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  5. "Fate una colazione leggera!"

"Fate una colazione leggera!"

Translation:Have a light breakfast!

August 17, 2016

28 Comments


https://www.duolingo.com/profile/Mimk1

Fate....make ?? Make a light breakfast...I would have thought this was correct!


https://www.duolingo.com/profile/Laura664780

In italian fare colazione means to eat breakfast, not prepare it. I know, doesn't make much sense. .


https://www.duolingo.com/profile/Sjurstvold

Ok, so how do you make breakfast in Italian, if "fare" is not the correct verb?


https://www.duolingo.com/profile/Marninger

"Preparare la colazione" . . . This is odd in English too, - you "have" breakfast when in fact you eat it.


https://www.duolingo.com/profile/Nonna602151

To be fair, Marninger, we use both.


https://www.duolingo.com/profile/EleanorSun1

...Thing is a couple of questions ago with "Fate una bella cena con la mamma" I was marked incorrect when I translated "Have a nice," etc instead of "Make a nice", etc. Here it is the other way round. Most strange!


https://www.duolingo.com/profile/Tom320076

It's perfectly colloquial English to say "make a light breakfast".


https://www.duolingo.com/profile/SimonS897049

How would you say make light breakfast then?


https://www.duolingo.com/profile/f.formica
Mod
  • 2659

We usually say "preparare la colazione" for "making breakfast".


https://www.duolingo.com/profile/Nonna602151

Ah! Finalmente! Grazie!!!


https://www.duolingo.com/profile/Veronica941800

I answered: "Prepare a light breakfast!". Or does an Italian then say: "Mi fate una colazione leggere!", when he/she wants the other to make him/her breakfast?


https://www.duolingo.com/profile/Paolingual

Fare colazione means just to eat breakfast, not necessarily to prepare it


https://www.duolingo.com/profile/Evandro12085

But, can it also means "prepare it"?


https://www.duolingo.com/profile/Ariaflame

Apparently that isn't the colloquial meaning, though it would be for dinner and probably lunch.


https://www.duolingo.com/profile/Pleijaden94

Not quite on topic here, but is it also possible to say "farsi una colazione" for making oneself breakfast? That way pulling togheter fare and si? And, as an imperative, "faiti una colazione"? Grazie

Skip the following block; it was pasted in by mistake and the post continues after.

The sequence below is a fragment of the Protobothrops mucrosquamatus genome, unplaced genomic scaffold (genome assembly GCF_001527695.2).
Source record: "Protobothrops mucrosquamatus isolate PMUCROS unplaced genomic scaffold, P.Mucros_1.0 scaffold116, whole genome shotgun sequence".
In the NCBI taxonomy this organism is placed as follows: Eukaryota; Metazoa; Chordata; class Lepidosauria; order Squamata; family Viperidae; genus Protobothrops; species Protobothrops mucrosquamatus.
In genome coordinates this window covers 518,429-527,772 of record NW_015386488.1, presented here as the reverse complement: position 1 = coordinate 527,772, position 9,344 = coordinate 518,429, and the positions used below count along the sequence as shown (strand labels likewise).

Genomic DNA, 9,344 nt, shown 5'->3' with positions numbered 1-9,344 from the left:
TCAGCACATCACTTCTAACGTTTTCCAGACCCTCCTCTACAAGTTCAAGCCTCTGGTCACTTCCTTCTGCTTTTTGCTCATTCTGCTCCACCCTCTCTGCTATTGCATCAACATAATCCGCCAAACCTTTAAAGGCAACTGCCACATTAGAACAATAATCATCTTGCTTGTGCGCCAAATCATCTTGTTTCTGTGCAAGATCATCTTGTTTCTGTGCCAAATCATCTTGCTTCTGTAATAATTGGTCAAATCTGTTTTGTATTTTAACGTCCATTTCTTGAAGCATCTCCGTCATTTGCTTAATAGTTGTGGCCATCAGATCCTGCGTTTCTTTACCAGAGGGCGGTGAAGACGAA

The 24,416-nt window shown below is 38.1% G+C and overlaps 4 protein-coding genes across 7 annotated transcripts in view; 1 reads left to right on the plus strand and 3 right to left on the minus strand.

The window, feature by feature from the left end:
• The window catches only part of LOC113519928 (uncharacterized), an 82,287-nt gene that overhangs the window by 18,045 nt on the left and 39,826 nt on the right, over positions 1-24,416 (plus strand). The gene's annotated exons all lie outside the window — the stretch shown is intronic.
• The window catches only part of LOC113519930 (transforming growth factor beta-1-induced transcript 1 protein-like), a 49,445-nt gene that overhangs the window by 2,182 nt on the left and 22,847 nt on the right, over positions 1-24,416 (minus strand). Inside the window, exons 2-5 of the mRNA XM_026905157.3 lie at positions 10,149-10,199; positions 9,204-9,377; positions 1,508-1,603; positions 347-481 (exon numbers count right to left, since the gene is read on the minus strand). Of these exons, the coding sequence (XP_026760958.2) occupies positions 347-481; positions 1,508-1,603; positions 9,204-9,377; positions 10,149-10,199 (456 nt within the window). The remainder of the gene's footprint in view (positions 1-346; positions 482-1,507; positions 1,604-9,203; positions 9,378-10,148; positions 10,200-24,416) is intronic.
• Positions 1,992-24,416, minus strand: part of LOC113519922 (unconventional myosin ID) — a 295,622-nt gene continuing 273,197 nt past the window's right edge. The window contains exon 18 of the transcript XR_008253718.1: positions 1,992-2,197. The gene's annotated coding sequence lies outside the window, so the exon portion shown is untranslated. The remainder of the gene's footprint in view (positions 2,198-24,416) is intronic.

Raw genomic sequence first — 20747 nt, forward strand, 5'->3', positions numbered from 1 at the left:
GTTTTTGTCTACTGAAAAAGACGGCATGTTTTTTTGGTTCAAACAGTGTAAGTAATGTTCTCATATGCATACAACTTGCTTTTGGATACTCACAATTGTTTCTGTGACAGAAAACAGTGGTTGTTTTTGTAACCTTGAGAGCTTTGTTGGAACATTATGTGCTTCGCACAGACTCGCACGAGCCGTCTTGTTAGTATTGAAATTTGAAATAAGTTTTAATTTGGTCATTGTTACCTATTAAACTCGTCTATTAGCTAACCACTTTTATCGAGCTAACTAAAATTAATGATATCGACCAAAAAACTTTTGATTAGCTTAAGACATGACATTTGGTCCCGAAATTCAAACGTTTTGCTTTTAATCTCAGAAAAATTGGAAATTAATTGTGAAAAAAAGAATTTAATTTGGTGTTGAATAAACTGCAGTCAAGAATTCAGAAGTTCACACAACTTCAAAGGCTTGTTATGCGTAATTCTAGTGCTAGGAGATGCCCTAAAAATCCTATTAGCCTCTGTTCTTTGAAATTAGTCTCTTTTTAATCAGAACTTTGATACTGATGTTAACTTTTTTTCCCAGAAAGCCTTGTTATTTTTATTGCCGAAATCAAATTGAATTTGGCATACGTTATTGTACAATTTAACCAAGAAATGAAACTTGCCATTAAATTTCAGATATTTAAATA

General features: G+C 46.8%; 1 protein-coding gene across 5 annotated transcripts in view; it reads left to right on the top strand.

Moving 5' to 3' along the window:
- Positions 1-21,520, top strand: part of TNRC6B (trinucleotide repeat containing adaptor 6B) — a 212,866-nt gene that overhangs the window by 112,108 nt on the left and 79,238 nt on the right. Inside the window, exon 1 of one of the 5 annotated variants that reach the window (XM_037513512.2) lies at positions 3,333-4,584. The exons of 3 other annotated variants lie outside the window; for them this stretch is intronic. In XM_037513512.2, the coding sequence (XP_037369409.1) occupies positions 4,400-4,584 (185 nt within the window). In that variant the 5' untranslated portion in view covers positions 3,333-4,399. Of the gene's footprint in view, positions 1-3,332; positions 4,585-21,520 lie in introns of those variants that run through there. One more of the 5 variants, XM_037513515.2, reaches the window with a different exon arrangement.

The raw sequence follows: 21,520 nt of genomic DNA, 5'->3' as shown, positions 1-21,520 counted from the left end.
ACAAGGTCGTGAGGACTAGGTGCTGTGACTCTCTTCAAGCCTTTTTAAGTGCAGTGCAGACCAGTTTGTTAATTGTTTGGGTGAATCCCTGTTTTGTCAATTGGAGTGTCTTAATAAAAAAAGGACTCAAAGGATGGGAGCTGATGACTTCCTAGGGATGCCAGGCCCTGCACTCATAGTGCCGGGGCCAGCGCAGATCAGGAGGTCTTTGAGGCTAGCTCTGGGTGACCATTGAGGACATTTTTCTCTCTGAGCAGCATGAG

https://www.duolingo.com/profile/fabiomeraviglia

It would not be correct. "To have breakfast" = "fare colazione". The imperative is "fai colazione!"


https://www.duolingo.com/profile/Kieran459226

I think 'Take a light breakfast' is as valid as 'have a light breakfast', and should be accepted.


https://www.duolingo.com/profile/harrynoballs

What about, "You have a light breakfast!" Isn't that correct?


https://www.duolingo.com/profile/AnthPalm

I guess that's a valid translation, but this is the Imperative. When we give commands to others we skip the pronoun You and it's understood


https://www.duolingo.com/profile/VirginiaDi687230

Sorry, but "fare" also means to make. I've lived with real, red-blooded Italians (my family) way too long all my life to be convinced otherwise.


https://www.duolingo.com/profile/fabiomeraviglia

I don't know where you live but if someone tells me "fai colazione!" I understand "have breakfast!". Otherwise you should use "prepara"


https://www.duolingo.com/profile/Ariaflame

Nobody is saying that fare doesn't mean that normally, but apparently this is an idiom specific to breakfast.


https://www.duolingo.com/profile/BrettThoma3501

Does anyone have a list of instances where "fare" does not mean "make"?

Make (have/eat) breakfast Make (the weather is) hot Make (be) late

I've encountered several instances like this where "fare" is translated outside of its definition, and where I would expect other words to take its place.


https://www.duolingo.com/profile/AnthPalm

Just curious here. Instead of saying Buongjorno to my children when getting on the school bus, could I also say "Fate un buon Giorno" as "Have a good day"?


https://www.duolingo.com/profile/fabiomeraviglia

When you meet someone you say 'buongiorno', when you leave someone you can say 'buona giornata', shor version of 'le auguro una buona giornata" = 'i wish you a good day'


https://www.duolingo.com/profile/LiaCFernan

Take a light breakfast was not accepted!


https://www.duolingo.com/profile/fryupbarker

In another answer it is suggested that colazione can mean 'lunch' as well. I thought 'la prima colazione' was breakfast . Bit like the hobbit idea of a 'second breakfast'!

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